Math games are an absolute must in my classroom! I use games as a fun way to review topics before an assessment. It’s a great way to break up the week or even end a week for a “light” Friday. However, if you only expose your students to one or two games, they will get bored with it fast week after week. Sooooo, I make sure I have a variety of games for every topic.

This is obviously my favorite! And if you're wondering why it’s my favorite, read my **Battle My Math Ship blog post** to learn all about this game! My students LOOOOOVE this game too! I think they like it so much because even if you aren’t the *best* math student, you have a great chance of winning because it involves luck and strategy.

Task cards can be used for a variety of games. Here are a few different ways I use them:

**Speed Dating**: Students become experts of their task card and then speed date with classmates to solve other problems and check their partners work at the same time. You can read about it**HERE**.**Lottery**: This is such a simple way to make task cards fun! I like that it involves teamwork and luck! You can read how to set this up**HERE**.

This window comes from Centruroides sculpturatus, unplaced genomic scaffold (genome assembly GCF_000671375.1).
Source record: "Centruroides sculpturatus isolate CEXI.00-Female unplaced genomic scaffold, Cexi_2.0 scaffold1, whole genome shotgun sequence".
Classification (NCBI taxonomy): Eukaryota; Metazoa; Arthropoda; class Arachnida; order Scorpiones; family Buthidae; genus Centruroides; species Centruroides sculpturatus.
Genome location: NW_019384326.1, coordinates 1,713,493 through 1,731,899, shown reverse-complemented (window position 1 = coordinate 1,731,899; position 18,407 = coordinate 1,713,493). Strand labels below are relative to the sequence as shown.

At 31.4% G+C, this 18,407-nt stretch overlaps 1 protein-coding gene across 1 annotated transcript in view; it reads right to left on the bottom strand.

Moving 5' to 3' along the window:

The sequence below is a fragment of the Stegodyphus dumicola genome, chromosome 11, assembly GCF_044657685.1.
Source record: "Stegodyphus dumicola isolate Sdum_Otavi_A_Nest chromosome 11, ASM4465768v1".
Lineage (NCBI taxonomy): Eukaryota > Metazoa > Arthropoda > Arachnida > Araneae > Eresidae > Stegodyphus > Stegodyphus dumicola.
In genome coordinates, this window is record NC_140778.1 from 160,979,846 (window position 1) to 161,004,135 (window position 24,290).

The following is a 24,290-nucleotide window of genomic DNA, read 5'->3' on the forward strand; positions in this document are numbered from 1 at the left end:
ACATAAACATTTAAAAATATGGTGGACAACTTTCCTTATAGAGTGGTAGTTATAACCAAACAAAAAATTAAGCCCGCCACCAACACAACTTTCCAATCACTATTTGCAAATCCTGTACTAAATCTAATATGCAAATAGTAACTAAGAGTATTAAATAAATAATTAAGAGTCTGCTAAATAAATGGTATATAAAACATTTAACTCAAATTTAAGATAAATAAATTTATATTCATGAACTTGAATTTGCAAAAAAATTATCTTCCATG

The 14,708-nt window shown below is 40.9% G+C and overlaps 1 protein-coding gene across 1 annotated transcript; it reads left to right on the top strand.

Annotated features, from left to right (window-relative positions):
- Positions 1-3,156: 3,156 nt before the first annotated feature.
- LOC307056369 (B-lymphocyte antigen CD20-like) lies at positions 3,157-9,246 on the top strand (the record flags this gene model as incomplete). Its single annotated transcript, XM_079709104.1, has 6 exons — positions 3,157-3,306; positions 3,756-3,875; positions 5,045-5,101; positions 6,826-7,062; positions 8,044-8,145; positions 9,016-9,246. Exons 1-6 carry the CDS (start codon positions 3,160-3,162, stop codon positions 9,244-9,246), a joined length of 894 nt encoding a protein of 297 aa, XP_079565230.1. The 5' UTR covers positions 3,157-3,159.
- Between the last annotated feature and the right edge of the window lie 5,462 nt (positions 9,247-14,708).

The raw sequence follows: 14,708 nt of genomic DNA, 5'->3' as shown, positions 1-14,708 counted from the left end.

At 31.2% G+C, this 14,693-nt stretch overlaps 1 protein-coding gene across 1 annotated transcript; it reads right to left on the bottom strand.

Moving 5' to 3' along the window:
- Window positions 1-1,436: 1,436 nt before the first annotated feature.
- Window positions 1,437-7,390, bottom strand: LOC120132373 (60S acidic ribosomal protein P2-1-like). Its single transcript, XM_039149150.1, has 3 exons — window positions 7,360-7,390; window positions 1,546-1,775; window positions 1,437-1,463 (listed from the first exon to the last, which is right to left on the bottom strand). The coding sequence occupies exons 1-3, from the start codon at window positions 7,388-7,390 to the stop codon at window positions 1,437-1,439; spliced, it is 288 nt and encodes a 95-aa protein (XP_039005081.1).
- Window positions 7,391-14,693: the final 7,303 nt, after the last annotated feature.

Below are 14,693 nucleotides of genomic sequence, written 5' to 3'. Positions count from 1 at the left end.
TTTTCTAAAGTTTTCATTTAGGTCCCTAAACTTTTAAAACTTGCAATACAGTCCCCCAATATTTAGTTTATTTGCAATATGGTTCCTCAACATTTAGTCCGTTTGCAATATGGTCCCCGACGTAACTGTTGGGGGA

**Let the Cards Decide**: Mrs. E Teaches Math wrote a blog post about this game and I love how she makes the game exciting with cards to help earn points or lose them. Check it out in this**blog post**.**Boom:**Mrs E Teaches Math is on a roll with task card review games, as this is another one that is super fun! Check it out in this**blog post**.

This is one of my go to games, as the students like having the correct answer as an option, so they can easily determine if they answered the question correctly. Idea Galaxy does a great job of explaining how to use this game in the classroom. You can read about it **HERE**.

Both of these platforms are awesome internet based games that can be played live or at the student’s own pace. The best part is there are so many games already created, so you can just pick and choose the ones that work for you. Here is a **guide on how to use Quizziz** in the classroom and here is **Kahoot Blog** where you can learn more about this interactive game.